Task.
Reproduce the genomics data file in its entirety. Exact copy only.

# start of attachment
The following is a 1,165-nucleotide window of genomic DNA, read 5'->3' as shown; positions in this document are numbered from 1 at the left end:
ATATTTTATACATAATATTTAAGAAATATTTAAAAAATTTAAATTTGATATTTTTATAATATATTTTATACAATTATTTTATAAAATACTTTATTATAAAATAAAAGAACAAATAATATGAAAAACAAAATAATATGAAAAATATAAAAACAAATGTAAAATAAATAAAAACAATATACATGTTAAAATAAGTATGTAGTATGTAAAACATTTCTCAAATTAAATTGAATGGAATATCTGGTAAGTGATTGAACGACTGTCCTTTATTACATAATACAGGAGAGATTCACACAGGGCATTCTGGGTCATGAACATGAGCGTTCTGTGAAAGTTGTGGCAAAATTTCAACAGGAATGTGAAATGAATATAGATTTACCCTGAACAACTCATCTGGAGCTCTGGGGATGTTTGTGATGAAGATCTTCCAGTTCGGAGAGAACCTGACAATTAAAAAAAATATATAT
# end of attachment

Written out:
The following is a 1,165-nucleotide window of genomic DNA, read 5'->3' as shown; positions in this document are numbered from 1 at the left end:
ATATTTTATACATAATATTTAAGAAATATTTAAAAAATTTAAATTTGATATTTTTATAATATATTTTATACAATTATTTTATAAAATACTTTATTATAAAATAAAAGAACAAATAATATGAAAAACAAAATAATATGAAAAATATAAAAACAAATGTAAAATAAATAAAAACAATATACATGTTAAAATAAGTATGTAGTATGTAAAACATTTCTCAAATTAAATTGAATGGAATATCTGGTAAGTGATTGAACGACTGTCCTTTATTACATAATACAGGAGAGATTCACACAGGGCATTCTGGGTCATGAACATGAGCGTTCTGTGAAAGTTGTGGCAAAATTTCAACAGGAATGTGAAATGAATATAGATTTACCCTGAACAACTCATCTGGAGCTCTGGGGATGTTTGTGATGAAGATCTTCCAGTTCGGAGAGAACCTGACAATTAAAAAAAATATATAT